“LAQCs” out, “Look Through Companies” in!
The New Zealand income tax system will soon allow for a new type of tax entity called a “look through company” as a replacement for the qualifying company (including the loss attributing qualifying company or LAQC). Deloitte middle market tax specialist Darren Johnson suggests that, while the Government and officials should be commended on the broad content of the proposals, the changes fall short in that they should apply to all companies by election.
In the May 2010 Budget, the Government signalled significant changes in relation to the qualifying company (Q Co) regime. At the same time a discussion document was issued and submissions were called for. We discussed the background to the proposed changes and discussion document in the June/July 2010 Tax Alert. From a policy perspective, the proposed changes largely result from the perceived abuse of the existing LAQC rules.
Draft legislation in relation to the proposed changes has now been issued. Government and officials should be commended in relation to the broad content of the draft changes as they relate to closely held companies and the changes that have been made to the original proposals. However, there are still a number of matters that should be addressed.
Overview of Changes
- Existing Q Cos and LAQCs will be allowed to use the current Q Co rules but without the ability to attribute losses (until a review of the dividend rules for closely-held companies has been completed).
This is in recognition that Q Cos are not just about LAQCs and loss flow through (the target of the proposed changes). Q Cos were originally introduced to deal with capital profits in close companies. It was a late concession (as a result of submissions) that allowed for the introduction of LAQCs.
- A new “look through company” regime will be introduced to replace the Q Co regime. A look through company (LTC) will be a transparent company for tax purposes, i.e. it is the shareholders that are taxed.
- Existing Q Cos and LAQCs may transition into a partnership, limited partnership, sole trader or LTC at no cost during their first income year starting on or after 1 April 2011.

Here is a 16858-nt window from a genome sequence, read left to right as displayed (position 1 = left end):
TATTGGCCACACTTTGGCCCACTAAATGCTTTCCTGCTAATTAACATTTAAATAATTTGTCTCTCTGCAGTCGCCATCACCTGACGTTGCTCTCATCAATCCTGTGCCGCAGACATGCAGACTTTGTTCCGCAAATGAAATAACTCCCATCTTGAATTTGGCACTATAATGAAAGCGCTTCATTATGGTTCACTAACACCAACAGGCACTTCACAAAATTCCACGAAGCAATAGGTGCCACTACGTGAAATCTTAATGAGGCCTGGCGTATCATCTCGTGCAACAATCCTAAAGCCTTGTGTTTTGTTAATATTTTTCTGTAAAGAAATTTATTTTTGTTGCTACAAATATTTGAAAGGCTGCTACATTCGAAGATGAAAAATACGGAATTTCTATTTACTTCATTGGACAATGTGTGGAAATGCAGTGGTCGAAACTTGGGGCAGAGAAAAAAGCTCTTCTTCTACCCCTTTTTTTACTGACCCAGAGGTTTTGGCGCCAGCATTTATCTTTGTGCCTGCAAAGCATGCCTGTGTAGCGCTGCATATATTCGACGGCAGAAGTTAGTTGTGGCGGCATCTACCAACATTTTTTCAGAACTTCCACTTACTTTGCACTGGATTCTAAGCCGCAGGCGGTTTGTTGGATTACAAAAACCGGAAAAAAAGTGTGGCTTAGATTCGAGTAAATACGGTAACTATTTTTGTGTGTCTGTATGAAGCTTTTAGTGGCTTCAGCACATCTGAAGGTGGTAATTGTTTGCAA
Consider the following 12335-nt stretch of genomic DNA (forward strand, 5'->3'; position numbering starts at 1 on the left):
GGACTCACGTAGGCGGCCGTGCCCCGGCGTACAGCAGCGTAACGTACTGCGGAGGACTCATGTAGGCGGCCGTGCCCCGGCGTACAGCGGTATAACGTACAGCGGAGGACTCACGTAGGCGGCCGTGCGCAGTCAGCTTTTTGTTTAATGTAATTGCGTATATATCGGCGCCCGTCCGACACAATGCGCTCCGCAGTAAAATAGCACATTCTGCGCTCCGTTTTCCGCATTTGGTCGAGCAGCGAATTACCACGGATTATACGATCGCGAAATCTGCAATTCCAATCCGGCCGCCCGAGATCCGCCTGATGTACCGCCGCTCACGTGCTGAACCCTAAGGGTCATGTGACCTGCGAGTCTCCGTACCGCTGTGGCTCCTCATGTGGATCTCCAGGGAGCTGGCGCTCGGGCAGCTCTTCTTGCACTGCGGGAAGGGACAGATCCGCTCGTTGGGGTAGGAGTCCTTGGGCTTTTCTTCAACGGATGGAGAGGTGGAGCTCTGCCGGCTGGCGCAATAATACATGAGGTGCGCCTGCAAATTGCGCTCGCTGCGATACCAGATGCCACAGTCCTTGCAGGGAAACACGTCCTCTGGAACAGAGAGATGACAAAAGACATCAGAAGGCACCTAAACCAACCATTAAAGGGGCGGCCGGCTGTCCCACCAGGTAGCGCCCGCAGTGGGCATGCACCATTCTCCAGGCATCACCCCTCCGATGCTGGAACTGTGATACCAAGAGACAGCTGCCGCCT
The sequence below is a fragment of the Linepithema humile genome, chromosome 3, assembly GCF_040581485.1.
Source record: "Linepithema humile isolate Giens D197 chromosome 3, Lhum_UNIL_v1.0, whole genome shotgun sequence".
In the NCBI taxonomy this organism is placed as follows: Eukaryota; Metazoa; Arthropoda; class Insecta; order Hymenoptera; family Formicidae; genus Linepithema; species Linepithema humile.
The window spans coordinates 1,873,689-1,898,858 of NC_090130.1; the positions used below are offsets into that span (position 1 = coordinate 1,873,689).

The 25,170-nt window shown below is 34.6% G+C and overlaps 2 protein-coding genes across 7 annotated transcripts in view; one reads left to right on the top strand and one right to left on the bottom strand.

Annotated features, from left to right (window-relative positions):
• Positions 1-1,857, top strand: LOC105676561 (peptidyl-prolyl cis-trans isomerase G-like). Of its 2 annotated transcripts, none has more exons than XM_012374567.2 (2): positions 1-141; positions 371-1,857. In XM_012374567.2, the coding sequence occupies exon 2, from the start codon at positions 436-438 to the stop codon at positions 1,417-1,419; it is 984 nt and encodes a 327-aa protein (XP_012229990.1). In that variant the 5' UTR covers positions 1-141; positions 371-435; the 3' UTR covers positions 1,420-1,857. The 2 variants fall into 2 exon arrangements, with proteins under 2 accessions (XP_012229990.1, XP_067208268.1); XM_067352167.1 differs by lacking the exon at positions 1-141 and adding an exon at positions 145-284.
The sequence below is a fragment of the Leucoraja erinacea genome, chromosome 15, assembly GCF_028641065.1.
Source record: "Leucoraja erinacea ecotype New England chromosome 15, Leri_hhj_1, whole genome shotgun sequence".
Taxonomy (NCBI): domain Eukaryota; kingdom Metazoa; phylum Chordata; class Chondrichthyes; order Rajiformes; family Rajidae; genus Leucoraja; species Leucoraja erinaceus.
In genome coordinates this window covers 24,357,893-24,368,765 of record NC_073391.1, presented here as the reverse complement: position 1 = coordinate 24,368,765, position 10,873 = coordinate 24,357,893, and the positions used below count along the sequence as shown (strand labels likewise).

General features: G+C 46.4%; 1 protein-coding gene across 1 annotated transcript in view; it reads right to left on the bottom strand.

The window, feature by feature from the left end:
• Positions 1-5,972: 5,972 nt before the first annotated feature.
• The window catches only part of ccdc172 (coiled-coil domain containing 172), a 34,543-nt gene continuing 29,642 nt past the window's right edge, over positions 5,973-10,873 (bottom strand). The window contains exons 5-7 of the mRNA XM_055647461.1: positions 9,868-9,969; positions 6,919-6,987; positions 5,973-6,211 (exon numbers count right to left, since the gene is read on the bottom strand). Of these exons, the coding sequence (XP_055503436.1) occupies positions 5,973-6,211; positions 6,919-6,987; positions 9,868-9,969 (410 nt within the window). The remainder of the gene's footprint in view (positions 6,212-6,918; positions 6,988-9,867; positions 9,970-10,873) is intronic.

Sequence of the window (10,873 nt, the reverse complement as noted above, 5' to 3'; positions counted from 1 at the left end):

A look through company
In simple terms, an LTC is essentially ignored for tax purposes, and taxable income, deductions, and tax credits pass up to shareholders in proportion to each shareholder’s interest in the company. The shareholder (not the company) is then responsible for paying tax on their share of the LTC’s taxable income or can utilise LTC losses (subject to loss limitation).
For other purposes, such as GST, the company continues to be recognised.
The key differences in the eligibility requirements of LTCs and Q Cos are as follows:
- While LTCs are also limited to five shareholders, with certain shareholders treated as one (the ‘count test’), the count test for a LTC treats relatives (rather than persons within one degree of relationship) as one person (i.e. the test is wider).
- LTCs cannot have corporate shareholders, whereas Q Cos are permitted to have corporate shareholders (so long as the corporate shareholders are also Q Cos).
- LTCs can earn unlimited foreign income, whereas Q Cos are limited to a concession of $10,000 of non-dividend foreign income.
- LTCs do not require trustee shareholders to distribute income as beneficiary income, but in not distributing this income, the trust may be counted as a shareholder in addition to the beneficiaries. Trustee shareholders of Q Cos must distribute taxable income as beneficiary income.
- LTCs can have only one class of shareholder. Q Cos that are not LAQCs can have multiple classes of shares.
- The deemed revocation of Q Co status upon a change in shareholding does not apply to a LTC. Instead, all shareholders need to elect to be an LTC, and revocation only happens due to a breach of eligibility requirements or actual revocation by a shareholder.
The shareholders of LTCs will be subject to loss limitation rules. The rules are similar to (but not the same as) those for limited partnerships.
The losses a shareholder can utilise in a particular year will be limited to what is effectively the maximum economic loss the shareholder can suffer from their investment in the LTC. This maximum economic loss is referred to as the shareholder “membership interest”.
The following are to be included in a shareholder’s “membership interest” (subject to certain adjustments):
- Equity, goods, or assets introduced or services provided to the LTC, or any amounts paid by the shareholder on behalf of the company.